"In some sense, it's like a time machine - it's measuring the structure of Mars that was put in place 4.5 billion years ago", Banerdt said.
NASA's Mars Interior Exploration using Seismic Investigations, Geodesy and Heat Transport (InSight) spacecraft has reached the vicinity of Mars and is on its way to a soft touchdown on the surface of the Red Planet on November 26.
The two satellites not only transmitted the good news in nearly real time, they also sent back InSight's first snapshot of Mars just 4½ minutes after landing.
But it should be enough to give JPL's scientists a good look at their landing site.
NASA's InSight lander has been on its way to Mars since May. The landing capsule has to batter its way through the atmosphere. And in the final hours of InSight's almost seven-month, 300 million-mile-cruise, the two robots are having quite a conversation on Twitter.
"This is not really a drill, it is a probe which has a mechanism for hammering; it does not rotate like a drill, but it says directly on the inside up to 5 meters deep, we can hope for". Any steeper, and the probe will burn itself up in a spectacular and fiery death. During this phase, it will experience acceleration 12 times that of the Earth's gravity. Were the probe a 150-pound human, during the flaming descent, it would weigh almost a ton.
As the probe enters the atmosphere, the air molecules that make up the Martian atmosphere strike the heat shield, causing the shield to heat up and the craft to slow down.
From there, the most critical descent checklist unfolded at a rapid clip: 15 seconds to separate the heat shield.
InSight will fall for an additional two minutes attached to the parachute and protected by its conical shell.
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InSight will first touch the atmosphere six minutes and 45 seconds before landing. It will help inform the onboard navigation how to steer the craft once it cuts loose the parachute and lands using rockets.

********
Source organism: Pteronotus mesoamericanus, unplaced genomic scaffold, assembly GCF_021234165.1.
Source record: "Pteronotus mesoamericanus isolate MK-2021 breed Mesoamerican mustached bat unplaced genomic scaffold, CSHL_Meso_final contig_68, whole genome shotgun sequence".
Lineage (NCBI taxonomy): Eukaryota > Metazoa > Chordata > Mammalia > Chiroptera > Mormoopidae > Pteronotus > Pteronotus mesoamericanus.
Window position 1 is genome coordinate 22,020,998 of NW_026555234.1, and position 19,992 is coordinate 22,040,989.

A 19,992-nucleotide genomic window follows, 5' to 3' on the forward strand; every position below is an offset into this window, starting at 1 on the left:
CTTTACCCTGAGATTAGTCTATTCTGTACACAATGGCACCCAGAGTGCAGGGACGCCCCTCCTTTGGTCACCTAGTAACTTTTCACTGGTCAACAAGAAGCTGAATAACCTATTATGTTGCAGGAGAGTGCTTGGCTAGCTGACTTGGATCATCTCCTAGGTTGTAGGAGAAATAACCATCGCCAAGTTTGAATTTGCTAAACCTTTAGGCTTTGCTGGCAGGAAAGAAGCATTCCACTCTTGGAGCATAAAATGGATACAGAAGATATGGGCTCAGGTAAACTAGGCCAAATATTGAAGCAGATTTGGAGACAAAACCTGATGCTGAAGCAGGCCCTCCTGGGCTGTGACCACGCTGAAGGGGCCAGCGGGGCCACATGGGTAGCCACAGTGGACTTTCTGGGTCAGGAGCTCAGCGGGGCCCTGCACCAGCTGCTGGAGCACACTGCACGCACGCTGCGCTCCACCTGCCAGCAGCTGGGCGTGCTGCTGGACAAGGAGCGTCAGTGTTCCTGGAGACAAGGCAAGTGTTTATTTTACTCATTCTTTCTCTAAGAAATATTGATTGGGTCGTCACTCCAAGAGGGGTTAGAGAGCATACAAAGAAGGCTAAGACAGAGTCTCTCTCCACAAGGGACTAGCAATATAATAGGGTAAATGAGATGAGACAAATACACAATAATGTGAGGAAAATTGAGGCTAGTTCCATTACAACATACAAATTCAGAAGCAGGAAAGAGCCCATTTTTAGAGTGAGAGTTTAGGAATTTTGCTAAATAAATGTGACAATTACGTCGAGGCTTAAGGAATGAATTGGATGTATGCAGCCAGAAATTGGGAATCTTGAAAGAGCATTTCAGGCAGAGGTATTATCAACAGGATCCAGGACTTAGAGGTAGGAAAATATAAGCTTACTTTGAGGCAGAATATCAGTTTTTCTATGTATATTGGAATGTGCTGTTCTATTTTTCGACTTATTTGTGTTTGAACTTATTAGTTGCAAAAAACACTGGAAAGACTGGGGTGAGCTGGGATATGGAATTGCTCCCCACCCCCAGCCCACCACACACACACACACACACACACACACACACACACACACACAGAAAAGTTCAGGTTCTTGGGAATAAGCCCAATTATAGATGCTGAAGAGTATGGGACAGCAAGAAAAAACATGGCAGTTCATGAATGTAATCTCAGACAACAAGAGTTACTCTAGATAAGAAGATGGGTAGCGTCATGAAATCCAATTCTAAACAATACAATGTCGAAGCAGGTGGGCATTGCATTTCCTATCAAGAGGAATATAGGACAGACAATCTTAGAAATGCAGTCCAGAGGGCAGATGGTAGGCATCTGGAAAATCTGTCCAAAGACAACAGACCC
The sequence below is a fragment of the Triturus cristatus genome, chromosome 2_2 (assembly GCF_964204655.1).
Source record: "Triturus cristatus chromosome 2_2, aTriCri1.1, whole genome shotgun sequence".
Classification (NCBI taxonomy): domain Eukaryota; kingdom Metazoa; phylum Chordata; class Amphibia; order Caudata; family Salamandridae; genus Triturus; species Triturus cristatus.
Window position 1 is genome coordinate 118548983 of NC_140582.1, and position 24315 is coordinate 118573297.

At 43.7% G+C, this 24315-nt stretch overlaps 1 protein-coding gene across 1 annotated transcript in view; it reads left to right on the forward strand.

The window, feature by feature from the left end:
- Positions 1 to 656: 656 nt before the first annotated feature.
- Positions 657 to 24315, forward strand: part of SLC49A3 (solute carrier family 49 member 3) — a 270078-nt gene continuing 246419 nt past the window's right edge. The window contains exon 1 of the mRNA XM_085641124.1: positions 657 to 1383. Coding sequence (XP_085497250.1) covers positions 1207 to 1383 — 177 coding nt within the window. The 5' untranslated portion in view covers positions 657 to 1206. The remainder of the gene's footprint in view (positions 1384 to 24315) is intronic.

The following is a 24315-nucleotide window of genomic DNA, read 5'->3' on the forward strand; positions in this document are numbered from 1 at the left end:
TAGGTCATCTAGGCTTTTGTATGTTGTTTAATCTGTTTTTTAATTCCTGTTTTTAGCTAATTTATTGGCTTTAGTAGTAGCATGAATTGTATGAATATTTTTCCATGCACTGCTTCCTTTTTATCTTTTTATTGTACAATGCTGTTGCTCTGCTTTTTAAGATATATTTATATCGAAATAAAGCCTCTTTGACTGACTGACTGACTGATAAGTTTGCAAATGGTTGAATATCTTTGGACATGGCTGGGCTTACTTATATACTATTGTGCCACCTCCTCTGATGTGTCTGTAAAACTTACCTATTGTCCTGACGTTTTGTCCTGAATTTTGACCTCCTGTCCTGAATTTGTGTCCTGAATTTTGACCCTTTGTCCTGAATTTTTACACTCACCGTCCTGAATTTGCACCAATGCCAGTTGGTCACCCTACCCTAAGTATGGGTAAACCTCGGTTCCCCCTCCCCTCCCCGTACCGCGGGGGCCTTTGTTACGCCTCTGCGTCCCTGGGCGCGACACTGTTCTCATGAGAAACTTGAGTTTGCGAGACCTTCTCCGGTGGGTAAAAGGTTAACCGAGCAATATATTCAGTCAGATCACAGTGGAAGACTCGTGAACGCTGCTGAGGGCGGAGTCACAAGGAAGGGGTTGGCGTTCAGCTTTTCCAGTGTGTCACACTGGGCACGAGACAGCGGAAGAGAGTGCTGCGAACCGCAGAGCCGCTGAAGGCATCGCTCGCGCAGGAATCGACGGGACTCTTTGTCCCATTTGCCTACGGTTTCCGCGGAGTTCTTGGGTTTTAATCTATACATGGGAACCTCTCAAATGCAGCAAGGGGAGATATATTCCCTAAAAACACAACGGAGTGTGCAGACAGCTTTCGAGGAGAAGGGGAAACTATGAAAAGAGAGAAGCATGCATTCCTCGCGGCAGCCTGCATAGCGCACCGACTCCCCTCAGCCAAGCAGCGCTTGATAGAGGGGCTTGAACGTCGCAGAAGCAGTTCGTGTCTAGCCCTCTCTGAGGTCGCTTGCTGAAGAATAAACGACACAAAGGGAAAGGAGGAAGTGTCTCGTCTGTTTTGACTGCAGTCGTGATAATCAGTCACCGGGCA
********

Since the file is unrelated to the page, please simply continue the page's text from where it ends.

The reason real-time control isn't possible is because it takes a radio signal approximately eight minutes to travel from Earth to Mars.
A successful entry, descent and landing (EDL) on Mars of the US spacecraft InSight will be largely decided by the two events of parachute deployment and radar lock-up, chief scientist of the Mars lander Bruce Banerdt said Sunday.
And they are right to be anxious. Eighteen have been successful. Meanwhile, two antennae will precisely track the lander's location to determine how much Mars wobbles as it orbits the sun. Well, as it happens, a lot.
NASA's last Martian landfall took place with the Curiosity rover in 2012, so interest in the mission was heating up, with viewing parties planned at museums, planetariums and libraries across the US. InSight will not move around. In MarCO's case, the new technology is communications equipment that will relay InSight's telemetry data back to Earth. Magnetization in ancient rocks suggest it had a global magnetic field like that of Earth, powered by a churning mantle and metallic core.
The InSight is carrying two main science instruments - a burrowing heat probe and a trio of highly sensitive seismometers - to help mission scientists map the Martian insides in unprecedented detail over the next two Earth years, according to Space.com. Information gleaned from the waves the seismometer detects will tell us more about the planet's interior.
JOE PALCA, BYLINE: The person responsible for getting InSight safely to the Martian surface is Rob Grover.
There are many reasons this is interesting.
Curiosity, Opportunity and Spirit have already provided scientists with a wealth of data on Mars from samples collected on the planet's surface, revealing the composition of its minerals and showing that the planet might have been capable of supporting life in the distant past.